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An American view of the history of the fire pole:
A fireman’s pole (also called a sliding pole, fire pole, or tom) is a wooden pole or a metal tube or pipe installed between floors in fire stations, allowing firefighters responding to an alarm to quickly descend to the ground floor faster than by using a standard staircase.
The device was invented in the 1870s by David Kenyon, in Chicago, Illinois.
Firefighters usually remain above the ground floor of fire stations until they receive a call for help, after which they descend, don their firefighting gear, and board the fire engine as quickly as possible.
Until 1878, spiral staircases or sliding chutes were common, but not particularly fast. Fire houses were also equipped with spiral staircases so the horses would not try to climb the stairs into the living quarters.
The fireman’s pole allows firefighters to move down much more quickly, although it is not suitable for climbing up. The pole connects the ground floor to the ceiling of the floor above through a hole in the ground floor ceiling.
To use a pole, a firefighter puts his/her arms around it, steps into the hole, and uses his/her legs to control the speed of the descent, somewhat similarly to the technique used for fast-roping.
Capt. David B. Kenyon of Chicago’s Engine Company No. 21 (an all-black engine company) worked in a three-story fire station; the ground floor containing the firefighting equipment, the floor above being the floor for recreation and sleeping, and the top floor being the hayloft which was used to store the winter supply of hay for the fire engines’ horses.
During transport, the hay was secured to a wagon using a wooden binding pole, which was stored in the hayloft when not in use. Firefighter George Reid slid down the pole to respond to a call for help once, which inspired Captain David Kenyon to create a permanent pole.
In 1878 he convinced the Chief of Department to make the necessary hole in the building and install the pole, after agreeing to pay for any necessary maintenance. The Company crafted a pole out of a Georgia pine beam by shaving and sanding it into a 3″ diameter pole which they gave several coats of varnish and a coat of paraffin.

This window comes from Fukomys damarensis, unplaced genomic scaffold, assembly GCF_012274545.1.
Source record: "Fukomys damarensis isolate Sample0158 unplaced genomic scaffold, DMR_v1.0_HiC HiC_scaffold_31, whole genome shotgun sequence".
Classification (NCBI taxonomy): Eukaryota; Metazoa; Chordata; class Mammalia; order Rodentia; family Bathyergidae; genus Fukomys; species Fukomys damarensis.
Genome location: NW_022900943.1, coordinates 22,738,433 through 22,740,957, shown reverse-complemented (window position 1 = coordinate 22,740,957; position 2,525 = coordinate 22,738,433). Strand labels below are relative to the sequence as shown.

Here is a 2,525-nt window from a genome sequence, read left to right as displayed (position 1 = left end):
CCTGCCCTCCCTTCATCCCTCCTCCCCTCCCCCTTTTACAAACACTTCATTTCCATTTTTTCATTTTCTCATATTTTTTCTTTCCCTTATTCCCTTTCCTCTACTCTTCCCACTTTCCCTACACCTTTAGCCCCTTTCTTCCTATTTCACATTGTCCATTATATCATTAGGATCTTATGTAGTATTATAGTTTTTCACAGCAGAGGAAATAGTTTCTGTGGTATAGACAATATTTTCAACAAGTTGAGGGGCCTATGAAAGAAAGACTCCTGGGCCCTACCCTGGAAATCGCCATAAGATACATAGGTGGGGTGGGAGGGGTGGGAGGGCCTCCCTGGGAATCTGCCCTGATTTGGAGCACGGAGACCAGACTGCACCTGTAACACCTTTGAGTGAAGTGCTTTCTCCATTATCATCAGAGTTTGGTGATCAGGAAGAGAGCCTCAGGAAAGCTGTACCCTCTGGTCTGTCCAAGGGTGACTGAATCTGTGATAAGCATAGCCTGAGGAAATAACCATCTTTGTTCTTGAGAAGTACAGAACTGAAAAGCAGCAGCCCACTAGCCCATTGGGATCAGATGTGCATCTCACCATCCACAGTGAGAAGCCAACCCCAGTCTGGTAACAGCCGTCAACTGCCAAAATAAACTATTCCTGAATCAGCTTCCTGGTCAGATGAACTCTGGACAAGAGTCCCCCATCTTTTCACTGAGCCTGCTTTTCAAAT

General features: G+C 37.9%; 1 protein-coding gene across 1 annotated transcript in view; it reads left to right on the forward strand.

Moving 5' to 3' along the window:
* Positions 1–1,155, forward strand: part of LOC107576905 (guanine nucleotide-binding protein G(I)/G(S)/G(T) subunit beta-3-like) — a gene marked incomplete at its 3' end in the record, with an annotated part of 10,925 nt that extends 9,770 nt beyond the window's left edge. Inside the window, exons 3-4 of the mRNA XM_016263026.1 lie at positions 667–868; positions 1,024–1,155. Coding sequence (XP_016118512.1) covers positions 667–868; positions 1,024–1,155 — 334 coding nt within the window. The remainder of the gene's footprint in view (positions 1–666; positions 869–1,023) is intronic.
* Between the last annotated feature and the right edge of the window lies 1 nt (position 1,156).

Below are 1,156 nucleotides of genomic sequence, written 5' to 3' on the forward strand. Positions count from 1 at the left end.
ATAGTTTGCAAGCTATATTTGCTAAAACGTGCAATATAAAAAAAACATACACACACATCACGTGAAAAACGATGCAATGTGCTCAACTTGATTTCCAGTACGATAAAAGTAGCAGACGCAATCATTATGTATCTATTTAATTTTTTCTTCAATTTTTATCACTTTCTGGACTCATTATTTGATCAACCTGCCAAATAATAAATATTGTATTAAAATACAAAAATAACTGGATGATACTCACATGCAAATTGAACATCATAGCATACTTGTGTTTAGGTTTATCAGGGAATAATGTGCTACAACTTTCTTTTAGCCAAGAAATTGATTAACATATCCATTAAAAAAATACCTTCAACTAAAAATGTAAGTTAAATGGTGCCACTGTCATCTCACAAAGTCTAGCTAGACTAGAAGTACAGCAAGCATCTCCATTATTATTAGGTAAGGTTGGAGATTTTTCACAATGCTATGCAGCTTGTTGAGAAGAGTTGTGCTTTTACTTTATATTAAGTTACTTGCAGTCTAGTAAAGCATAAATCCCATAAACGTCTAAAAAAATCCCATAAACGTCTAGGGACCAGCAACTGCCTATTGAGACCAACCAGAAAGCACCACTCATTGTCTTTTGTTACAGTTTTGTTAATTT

After being the target of many jokes, people realized Company 21 was usually the first company to arrive when called, especially at night, and the Chief of Department ordered the poles to be installed in all Chicago fire stations. In 1880 the first brass pole was installed in the Boston Fire Department.
Losing one’s grip on the pole can result in falling from a great height; the firefighter may hit an object such as a door extending from a truck; poor speed control can result in injured or even broken legs upon impact with the floor; and burns can occur due to friction against the pole.
Slide poles can be made safer. Cushions can be placed around the base of the pole to soften landings. Other safety features include railings, baskets or closets that surround part of the opening, weight-activated doors that open only when weight is applied to the pole to prevent accidental falls, and exhaust control systems that prevent fumes from the apparatus bay from coming into the living quarters.
Despite the strong tradition and time advantage of slide poles, the National Fire Protection Association has called for the removal of all poles from US fire stations due to safety hazards.
Many cities have removed poles from their stations, but some new multilevel fire stations include slide poles with appropriate safety features.
Sourced from: Wikipedia
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